Overview of Canine Bartonellosis (Cat Scratch Disease)
Bartonellosis is a disease caused by the bacteria Bartonella. There are several subspecies of Bartonella and each are associated with causing different problems. The organism infects red blood cells and endothelial cells in some animals. Some dogs may be infected without any clinician signs of illness and other may show symptoms of infection.
In cats, the disease is commonly known as Cat-scratch Disease (CSD), which is an infection in cats and humans. In humans, it most often occurs after prolonged contact with a young cat.
All ages, breeds, and sexes of dog are susceptible, however dogs in rural areas, herding breeds are thought to be at increased risk. The risk of disease is increased with pets exposed to the disease vectors such as fleas, ticks, lice and sand flies. Therefore, feral dogs and strays are at increased risk.
What to Watch For
- Some dogs may show no clinical signs of illness
- Lack of appetite (anorexia)
- Nasal Discharge
- Bloody nose (Epistaxis)
- Lymphnode enlargement
Signs of human disease include raised skin lesions that are red to purple in color. Anywhere from a few to over 100 may be found on the face, trunk, arms and legs. If cat scratch disease spreads internally, it can cause fever, weight loss and vomiting. Upon examination, the liver and spleen may be enlarged. Humans with immunodeficiency problems are at higher risk for disease.
Diagnosis of Bartonellosis (Cat Scratch Disease) in Dogs
In people, definitive diagnosis generally requires a biopsy for microscopic examination and culture. Other tests to diagnose the organism in dogs might include:
- Blood culture
- Polymerase chain reaction (PCR)
- Complete blood count (CBC)
- Serum biochemical profile
Treatment of Bartonellosis (Cat Scratch Disease) in Dogs
- Dogs that show clinical signs of illness may be treated with antibiotics and supportive care.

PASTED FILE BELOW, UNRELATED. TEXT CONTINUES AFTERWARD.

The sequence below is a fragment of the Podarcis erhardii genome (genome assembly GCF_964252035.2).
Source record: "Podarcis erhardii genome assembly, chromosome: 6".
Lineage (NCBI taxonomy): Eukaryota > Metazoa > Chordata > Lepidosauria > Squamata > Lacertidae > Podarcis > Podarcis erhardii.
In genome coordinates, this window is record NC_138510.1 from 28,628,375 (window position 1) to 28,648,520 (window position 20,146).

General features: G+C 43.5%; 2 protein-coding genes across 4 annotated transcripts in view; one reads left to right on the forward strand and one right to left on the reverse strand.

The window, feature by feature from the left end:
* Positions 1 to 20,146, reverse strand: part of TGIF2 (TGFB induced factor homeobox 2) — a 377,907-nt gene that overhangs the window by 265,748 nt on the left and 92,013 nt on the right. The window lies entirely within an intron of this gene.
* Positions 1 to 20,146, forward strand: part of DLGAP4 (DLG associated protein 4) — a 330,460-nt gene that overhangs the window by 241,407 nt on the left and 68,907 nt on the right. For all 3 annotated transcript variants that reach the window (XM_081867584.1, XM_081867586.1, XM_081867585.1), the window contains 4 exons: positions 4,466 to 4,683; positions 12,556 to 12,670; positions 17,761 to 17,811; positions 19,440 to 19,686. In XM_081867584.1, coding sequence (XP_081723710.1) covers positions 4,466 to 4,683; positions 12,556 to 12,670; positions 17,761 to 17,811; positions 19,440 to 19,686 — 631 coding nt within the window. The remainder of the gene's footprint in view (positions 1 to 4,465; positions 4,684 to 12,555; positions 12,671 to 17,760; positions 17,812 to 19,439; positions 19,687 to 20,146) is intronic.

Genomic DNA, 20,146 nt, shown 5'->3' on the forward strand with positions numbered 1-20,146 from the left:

In people, Bartonella responds to several different oral antibiotics, such as erythromycin, clarithromycin, azithromycin and doxycycline. Antibiotics are usually given for 2 to 3 months unless there is bloodstream or internal organ involvement. In advanced HIV disease, long-term management with lower doses is usually necessary to prevent relapse.
Home Care and Prevention
There is no home care for bartonellosis. Preventive care is based on maintaining good hygiene. Wash your hands after handling pets and wash scratches or bites thoroughly. Never let a dog lick an open wound, and maintain meticulous flea control. Preventative flea and tick control is recommended. For more information on flea and tick control programs, go to Flea Control and Prevention in Dogs or How to Remove and Prevent Ticks in Dogs.
Blood cultures and serology should be performed on pets belonging to immunocompromised people.
In-depth Information on Bartonellosis (Cat Scratch Disease) in Dogs
There are several Bartonella subspecies that can infect humans. Bartonella organisms cause a wide range of clinical diseases in people including the following:
Bartonella henselae is the causative agent of cat-scratch disease in humans.
Bartonella vinsonii, Bartonella elizabethae, Bartonella washoensis may cause endocarditis in humans.
Bartonella clarridgeiae may cause cat scratch disease in humans.
Bartonella bacilliformis may cause Carrion’s disease, Oroya fever and/or verruca peruana in humans.
Bartonella quintana may cause endocardistis, bacillary angiomatosis and or trench fever in humans.
Children and immunocompromised people may suffer severe disease when infected by these bacteria. Cats are considered the major reservoir for these bacteria, although fleas and some other mammals have also been shown to play a role in the disease.
For more information on cat scratch disease in cats – go to Bartonellosis (Cat-scratch Disease)
Diagnosis In-depth of Cat Scratch Disease in Dogs
Dogs may show or may not show signs of illness related to bartonellosis. Test run on dogs may be similar to tests run on humans. Tests may include:
- Blood culture. Culture of the blood for Bartonella organisms may be performed on humans as part of the evaluation of suspected cases of CSD. It may also be performed on dogs suspected of harboring the organism. Blood culture can be difficult and prolonged.
- Serology. Serologic tests detect antibodies to Bartonella and imply exposure or infection with the organism.
- Polymerase chain reaction. This test is currently limited to special institutes and research laboratories, although it promises to be the most specific test for bartonellosis, and can distinguish between all of the Bartonella species.
- Complete blood count (CBC) is often normal in dogs. A mild anemia, low platelet counts, high white blood cell counts and elevated eosinophils may be present in some dogs.
- Serum biochemical profile is demonstrate elevated liver enzymes and low albumin levels.
- Urinalysis is normal in most dogs.